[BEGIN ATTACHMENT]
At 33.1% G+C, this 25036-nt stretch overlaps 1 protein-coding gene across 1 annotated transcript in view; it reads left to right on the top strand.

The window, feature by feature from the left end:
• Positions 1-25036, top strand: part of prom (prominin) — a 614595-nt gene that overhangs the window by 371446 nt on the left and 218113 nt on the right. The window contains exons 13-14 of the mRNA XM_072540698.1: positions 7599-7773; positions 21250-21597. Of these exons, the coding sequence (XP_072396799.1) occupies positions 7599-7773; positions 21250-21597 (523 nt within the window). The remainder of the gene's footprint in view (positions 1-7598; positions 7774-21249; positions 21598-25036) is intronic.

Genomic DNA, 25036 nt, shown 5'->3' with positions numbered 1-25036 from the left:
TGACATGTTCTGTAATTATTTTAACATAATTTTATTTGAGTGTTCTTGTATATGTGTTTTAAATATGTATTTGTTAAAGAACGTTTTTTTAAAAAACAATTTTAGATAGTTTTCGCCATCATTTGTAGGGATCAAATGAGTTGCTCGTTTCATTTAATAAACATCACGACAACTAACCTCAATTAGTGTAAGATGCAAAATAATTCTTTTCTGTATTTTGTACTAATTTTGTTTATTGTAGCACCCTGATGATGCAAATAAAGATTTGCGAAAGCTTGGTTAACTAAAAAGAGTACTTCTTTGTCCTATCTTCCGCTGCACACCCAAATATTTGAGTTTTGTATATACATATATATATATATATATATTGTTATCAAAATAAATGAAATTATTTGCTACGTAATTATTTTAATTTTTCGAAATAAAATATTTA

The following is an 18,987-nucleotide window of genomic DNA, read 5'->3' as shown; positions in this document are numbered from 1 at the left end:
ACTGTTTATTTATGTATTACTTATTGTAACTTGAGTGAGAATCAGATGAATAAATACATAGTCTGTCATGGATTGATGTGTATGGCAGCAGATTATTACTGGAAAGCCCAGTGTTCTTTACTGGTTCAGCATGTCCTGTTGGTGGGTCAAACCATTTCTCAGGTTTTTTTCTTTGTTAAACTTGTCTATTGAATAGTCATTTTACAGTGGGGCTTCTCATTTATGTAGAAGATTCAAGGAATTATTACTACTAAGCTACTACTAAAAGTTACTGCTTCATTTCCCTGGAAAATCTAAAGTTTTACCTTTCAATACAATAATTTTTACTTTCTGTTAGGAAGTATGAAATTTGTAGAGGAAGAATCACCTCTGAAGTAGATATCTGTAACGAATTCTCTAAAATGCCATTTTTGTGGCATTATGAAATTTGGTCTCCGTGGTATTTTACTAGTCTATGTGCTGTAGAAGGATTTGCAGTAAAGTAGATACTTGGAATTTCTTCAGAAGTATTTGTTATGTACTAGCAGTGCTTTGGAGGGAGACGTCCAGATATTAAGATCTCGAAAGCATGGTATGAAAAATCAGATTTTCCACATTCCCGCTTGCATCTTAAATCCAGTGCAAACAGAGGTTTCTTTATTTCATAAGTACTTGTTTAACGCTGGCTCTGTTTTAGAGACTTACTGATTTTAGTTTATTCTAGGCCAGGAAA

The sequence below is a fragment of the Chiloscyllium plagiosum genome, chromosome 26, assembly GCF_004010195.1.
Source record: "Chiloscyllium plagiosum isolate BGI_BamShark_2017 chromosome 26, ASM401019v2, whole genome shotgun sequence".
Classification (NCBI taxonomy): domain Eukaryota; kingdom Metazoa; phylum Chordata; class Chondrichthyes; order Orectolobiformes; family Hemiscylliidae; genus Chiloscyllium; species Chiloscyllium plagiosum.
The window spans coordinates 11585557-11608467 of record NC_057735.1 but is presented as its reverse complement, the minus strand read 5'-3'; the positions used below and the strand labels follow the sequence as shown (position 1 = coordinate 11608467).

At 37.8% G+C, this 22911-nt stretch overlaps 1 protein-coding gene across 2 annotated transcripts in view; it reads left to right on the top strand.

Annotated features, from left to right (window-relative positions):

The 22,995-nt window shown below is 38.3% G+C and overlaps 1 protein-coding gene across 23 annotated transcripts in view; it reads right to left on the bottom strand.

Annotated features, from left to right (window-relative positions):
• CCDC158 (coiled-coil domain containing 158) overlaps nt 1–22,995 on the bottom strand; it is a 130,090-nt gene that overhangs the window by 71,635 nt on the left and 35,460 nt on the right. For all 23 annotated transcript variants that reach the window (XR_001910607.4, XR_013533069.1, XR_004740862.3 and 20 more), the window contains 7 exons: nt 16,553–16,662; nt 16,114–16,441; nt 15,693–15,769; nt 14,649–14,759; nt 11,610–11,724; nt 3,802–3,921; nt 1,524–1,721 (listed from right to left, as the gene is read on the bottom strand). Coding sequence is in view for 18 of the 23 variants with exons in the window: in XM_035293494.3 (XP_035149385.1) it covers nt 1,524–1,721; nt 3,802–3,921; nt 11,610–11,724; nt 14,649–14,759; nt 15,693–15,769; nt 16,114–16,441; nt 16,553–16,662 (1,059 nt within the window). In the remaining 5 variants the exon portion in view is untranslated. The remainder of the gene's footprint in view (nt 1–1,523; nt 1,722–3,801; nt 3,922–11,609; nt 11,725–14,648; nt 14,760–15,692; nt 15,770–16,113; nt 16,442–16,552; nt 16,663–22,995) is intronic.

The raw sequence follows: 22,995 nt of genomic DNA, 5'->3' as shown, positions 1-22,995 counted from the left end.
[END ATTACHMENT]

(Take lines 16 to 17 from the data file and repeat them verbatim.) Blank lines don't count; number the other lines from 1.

• CCDC158 (coiled-coil domain containing 158) overlaps nt 1–22,995 on the bottom strand; it is a 130,090-nt gene that overhangs the window by 71,635 nt on the left and 35,460 nt on the right. For all 23 annotated transcript variants that reach the window (XR_001910607.4, XR_013533069.1, XR_004740862.3 and 20 more), the window contains 7 exons: nt 16,553–16,662; nt 16,114–16,441; nt 15,693–15,769; nt 14,649–14,759; nt 11,610–11,724; nt 3,802–3,921; nt 1,524–1,721 (listed from right to left, as the gene is read on the bottom strand). Coding sequence is in view for 18 of the 23 variants with exons in the window: in XM_035293494.3 (XP_035149385.1) it covers nt 1,524–1,721; nt 3,802–3,921; nt 11,610–11,724; nt 14,649–14,759; nt 15,693–15,769; nt 16,114–16,441; nt 16,553–16,662 (1,059 nt within the window). In the remaining 5 variants the exon portion in view is untranslated. The remainder of the gene's footprint in view (nt 1–1,523; nt 1,722–3,801; nt 3,922–11,609; nt 11,725–14,648; nt 14,760–15,692; nt 15,770–16,113; nt 16,442–16,552; nt 16,663–22,995) is intronic.

The raw sequence follows: 22,995 nt of genomic DNA, 5'->3' as shown, positions 1-22,995 counted from the left end.